So here we are, the final chapter. Life has been hectic lately: we're moving out this weekend. I spent the other night wrestling a couch off a balcony, up a flight of stairs, back down and out to the curb after it didn't fit through a doorway. Time to write, therefore, is a nice break from packing, lifting and sweating.
If this is the first post you're reading, make sure to read up on the first three parts:
When we left off last time, we were making our way through the strait of Corfu, on our way to the island's main city by the same name. A short nap, a few snacks and a Gravol later, we were docked.
We bussed to our hotel in the south of the city, near the airport and unpacked for the umpteenth time. A short while later, we met back with our group to walk to the old town for dinner. The light on Corfu was magical; we walked along the bay towards old town as the evening sun bathed the old Venetian fort in golden light.
Later we arrived at a hole-in-the wall family restaurant with just enough tables to seat the 15 of us. Small in size, the little tavern left us fuller than we had been all month. Steaming hot moussaka, saganaki, and a Greek salad made for an excellent first taste of Greek cuisine.
The next day we walked back into the old town to do some shopping and down a fredo cappuccino or five. By noon, though, the heat had gotten to us and we retreated to the hotel to meet up with the group and head across the island to the beach.
Despite a meandering bus ride (which we barely made it on), we got to the beach with plenty of time before our scheduled pickup. The beach was sandier than others we'd visited so far, the water was perfect and we even found a nearby cafe willing to spot us some ice for our ouzo.
The ride back was quick, thanks to a deal we struck with our bus driver from the day before, and we had just enough time to freshen up for dinner. We took a short walk from the hotel to a park overlooking the water and sat down at a tapas restaurant. Mussels, fresh tomatoes, warm bread, eggplant dip and marinated lamb filled the table and our stomachs. That evening, we took over the hotel patio with the group to enjoy our second-last evening together.
The next morning we were up with the sun to catch a mid-morning flight to Athens. Our hotel was all of an eight minute walk to the departures terminal; it's hard to beat that level of convenience. A quick flight and an hour's bus ride later, we had arrived at our hotel. Not a minute too soon, either: five minutes after we got off the bus, the street we had just been on was filled with people protesting the ongoing garbage strike in the country.
Our hotel was in a rougher part of Athens, exacerbated by a struggling economy and influx of immigrants. We were within walking distance of the Acropolis and the historic Plaka district which we'd be staying in tomorrow and for the rest of the trip, but were still on edge walking back to the hotel after the sun set.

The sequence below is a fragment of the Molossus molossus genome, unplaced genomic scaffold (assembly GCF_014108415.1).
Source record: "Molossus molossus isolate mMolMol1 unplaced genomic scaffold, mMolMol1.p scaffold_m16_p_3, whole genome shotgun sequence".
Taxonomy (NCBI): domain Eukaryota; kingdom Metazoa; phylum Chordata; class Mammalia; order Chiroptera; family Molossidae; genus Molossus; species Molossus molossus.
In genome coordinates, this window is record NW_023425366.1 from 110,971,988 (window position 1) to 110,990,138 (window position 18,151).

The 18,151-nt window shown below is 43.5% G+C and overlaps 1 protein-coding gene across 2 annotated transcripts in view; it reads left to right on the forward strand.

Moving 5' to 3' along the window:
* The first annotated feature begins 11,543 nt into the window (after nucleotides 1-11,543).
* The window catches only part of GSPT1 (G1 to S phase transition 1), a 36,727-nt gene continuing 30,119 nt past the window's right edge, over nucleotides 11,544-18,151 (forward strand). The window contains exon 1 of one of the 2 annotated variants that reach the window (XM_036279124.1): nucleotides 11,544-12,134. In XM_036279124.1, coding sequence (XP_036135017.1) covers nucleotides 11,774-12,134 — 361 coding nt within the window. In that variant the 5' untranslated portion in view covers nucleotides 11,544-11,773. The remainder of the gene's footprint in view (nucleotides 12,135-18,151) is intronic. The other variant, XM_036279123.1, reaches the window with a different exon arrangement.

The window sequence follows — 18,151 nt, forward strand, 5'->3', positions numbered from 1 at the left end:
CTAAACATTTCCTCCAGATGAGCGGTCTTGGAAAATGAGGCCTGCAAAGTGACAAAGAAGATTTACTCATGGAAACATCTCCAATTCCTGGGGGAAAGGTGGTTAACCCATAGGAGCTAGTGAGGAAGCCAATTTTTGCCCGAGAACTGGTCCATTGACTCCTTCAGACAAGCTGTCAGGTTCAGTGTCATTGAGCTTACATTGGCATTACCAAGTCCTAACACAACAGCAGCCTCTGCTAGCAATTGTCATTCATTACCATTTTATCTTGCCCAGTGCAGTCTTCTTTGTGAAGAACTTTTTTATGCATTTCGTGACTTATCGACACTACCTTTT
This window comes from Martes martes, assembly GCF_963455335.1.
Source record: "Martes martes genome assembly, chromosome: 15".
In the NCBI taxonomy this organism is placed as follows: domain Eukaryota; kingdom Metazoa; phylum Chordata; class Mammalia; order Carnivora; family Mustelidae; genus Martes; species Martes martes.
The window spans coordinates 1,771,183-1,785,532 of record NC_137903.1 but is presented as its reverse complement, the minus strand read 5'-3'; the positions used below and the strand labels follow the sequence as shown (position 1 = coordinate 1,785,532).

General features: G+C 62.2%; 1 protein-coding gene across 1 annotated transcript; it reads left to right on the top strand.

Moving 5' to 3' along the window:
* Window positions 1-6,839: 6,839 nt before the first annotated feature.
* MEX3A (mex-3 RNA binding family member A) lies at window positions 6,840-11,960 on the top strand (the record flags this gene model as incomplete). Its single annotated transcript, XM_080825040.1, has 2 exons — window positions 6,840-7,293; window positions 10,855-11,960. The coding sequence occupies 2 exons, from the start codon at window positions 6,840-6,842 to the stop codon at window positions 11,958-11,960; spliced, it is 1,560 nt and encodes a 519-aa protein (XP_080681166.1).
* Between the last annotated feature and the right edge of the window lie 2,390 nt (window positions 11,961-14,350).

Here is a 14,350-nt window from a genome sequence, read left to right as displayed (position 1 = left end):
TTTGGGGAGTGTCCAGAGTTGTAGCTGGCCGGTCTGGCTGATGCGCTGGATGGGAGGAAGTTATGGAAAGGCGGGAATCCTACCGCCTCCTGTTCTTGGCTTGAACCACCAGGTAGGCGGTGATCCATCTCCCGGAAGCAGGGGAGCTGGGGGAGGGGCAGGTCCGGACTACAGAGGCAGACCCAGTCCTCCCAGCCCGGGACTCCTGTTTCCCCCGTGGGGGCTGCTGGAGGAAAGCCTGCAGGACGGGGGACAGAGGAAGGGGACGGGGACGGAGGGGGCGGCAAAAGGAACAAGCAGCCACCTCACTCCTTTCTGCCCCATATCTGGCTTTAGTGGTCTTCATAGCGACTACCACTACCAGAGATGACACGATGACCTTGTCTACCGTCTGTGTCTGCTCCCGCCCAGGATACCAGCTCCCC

That evening we ate our final group dinner at an open-air family restaurant near the Plaka then sauntered through the streets to a bar with live music. On our way back, we stopped at a bakery to grab something sweet as a nightcap and said our goodbyes to everyone.
The next morning was the first of a few days Brianna and I would have to ourselves and to be honest, they've started to blur together a bit. We spent the first day cabbing across historic Athens to a hotel in the Plaka and spent the afternoon exploring the winding streets of the old neighbourhood, throwing in a visit to a fish spa along the way.
After a restful day (and with fresh feet), we took on the Acropolis to see the Parthenon. It felt surreal to stand at the feet of a structure so saturated in history, to realize that I was in front of a building that has lasted eons and left generations of people as awestruck as I was. Even under repair and clothed in scaffolding, it's an imposing structure.
The heat on the hill was nothing short of oppressive, though, and we hiked down to visit the accompanying Acropolis Museum. The museum brought in a lot of context to what we had seen on the hill. Statues, figures, carvings and relics of daily life filled the museum. Underneath the building's glass floors was the excavation of more ruins, another example of history's inescapable presence in the city.
That evening we escaped the main streets of the Plaka to a more low-key restaurant, then paid a visit to Brettos. Brettos is an old distillery in the heart of the Plaka, known for their huge variety of spirits and very Instagrammable bottle wall.
The next day was our last full day in the city and we made the most of it, with a hike up the hill of the muses, which overlooks the Acropolis, a trip to the National Gardens to cool off and escape the heat, capped off with a rooftop movie with a view of the Acropolis.
Sitting out in the cool evening air, the Acropolis lit up to my left under a crescent moon, it was unbelievable. It's not often you realize a moment will be one of your favourite memories while you're still living in it.
The next morning, we packed our things, hopped in a cab and drove down along the coast to the airport and took off for Canada.